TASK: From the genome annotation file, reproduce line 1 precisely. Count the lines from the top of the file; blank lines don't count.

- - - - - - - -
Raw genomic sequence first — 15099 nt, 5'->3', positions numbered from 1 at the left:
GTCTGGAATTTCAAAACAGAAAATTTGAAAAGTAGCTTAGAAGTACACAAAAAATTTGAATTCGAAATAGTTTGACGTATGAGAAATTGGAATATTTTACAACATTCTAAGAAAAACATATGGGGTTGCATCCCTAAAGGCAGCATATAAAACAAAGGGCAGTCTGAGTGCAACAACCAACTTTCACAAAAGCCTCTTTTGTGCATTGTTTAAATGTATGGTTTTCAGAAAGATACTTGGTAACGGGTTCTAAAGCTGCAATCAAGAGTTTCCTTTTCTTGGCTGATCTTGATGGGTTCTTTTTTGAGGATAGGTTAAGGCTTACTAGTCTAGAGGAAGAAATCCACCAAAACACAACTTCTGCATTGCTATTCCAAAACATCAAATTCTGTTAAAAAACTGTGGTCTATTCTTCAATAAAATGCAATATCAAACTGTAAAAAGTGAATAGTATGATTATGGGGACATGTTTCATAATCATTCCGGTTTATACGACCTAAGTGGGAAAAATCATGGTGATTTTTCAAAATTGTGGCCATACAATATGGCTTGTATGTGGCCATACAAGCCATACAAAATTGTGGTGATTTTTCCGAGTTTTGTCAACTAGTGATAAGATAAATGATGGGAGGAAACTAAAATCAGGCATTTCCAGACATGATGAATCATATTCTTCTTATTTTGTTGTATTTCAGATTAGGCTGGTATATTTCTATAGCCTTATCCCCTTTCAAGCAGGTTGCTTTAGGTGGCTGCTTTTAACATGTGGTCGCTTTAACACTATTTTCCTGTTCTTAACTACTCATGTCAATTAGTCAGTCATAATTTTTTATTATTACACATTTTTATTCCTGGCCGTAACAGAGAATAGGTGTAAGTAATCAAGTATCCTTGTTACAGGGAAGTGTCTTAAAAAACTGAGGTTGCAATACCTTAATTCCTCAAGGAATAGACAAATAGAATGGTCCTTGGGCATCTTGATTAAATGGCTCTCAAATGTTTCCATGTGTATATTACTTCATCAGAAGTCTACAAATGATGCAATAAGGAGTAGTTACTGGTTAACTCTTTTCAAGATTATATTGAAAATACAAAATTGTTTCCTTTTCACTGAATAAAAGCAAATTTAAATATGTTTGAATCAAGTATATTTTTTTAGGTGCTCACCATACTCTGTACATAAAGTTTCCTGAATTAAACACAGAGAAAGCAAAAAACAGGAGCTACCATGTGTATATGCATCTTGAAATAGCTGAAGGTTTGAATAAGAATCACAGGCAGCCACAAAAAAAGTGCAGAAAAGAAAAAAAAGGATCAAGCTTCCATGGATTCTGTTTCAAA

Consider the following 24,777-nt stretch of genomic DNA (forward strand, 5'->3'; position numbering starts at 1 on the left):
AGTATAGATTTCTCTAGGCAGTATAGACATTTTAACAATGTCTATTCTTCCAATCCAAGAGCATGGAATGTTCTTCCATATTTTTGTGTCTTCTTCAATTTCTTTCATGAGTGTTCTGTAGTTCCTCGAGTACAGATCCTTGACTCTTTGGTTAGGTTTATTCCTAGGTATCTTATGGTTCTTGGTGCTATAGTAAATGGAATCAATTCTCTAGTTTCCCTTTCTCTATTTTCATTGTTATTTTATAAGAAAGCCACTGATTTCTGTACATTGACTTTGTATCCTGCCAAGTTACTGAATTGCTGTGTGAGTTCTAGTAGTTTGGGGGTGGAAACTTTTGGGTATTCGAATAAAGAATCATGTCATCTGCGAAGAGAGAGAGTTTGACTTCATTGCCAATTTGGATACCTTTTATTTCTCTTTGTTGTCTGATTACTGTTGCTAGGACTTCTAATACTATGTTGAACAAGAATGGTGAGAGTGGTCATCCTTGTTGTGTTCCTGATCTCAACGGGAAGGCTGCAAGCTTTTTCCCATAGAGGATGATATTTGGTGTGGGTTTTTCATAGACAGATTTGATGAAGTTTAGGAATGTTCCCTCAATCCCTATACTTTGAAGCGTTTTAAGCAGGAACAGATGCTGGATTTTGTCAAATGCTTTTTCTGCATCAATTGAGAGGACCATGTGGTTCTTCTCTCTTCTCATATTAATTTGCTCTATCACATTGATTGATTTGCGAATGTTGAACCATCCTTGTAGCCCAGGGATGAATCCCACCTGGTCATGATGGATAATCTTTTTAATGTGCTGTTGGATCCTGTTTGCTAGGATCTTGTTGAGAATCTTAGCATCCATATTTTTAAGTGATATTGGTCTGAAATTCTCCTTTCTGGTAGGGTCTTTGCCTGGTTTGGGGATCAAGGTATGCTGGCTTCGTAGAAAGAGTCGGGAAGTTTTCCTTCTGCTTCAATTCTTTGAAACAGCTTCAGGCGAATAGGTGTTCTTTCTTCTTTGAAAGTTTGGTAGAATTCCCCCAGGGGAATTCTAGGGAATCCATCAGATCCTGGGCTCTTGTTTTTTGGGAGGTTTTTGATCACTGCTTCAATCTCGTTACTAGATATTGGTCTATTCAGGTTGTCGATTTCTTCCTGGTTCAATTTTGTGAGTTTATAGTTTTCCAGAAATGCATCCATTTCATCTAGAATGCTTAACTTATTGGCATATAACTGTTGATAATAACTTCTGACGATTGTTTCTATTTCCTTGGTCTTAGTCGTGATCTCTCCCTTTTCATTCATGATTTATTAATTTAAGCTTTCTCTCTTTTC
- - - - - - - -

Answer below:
Raw genomic sequence first — 15099 nt, 5'->3', positions numbered from 1 at the left: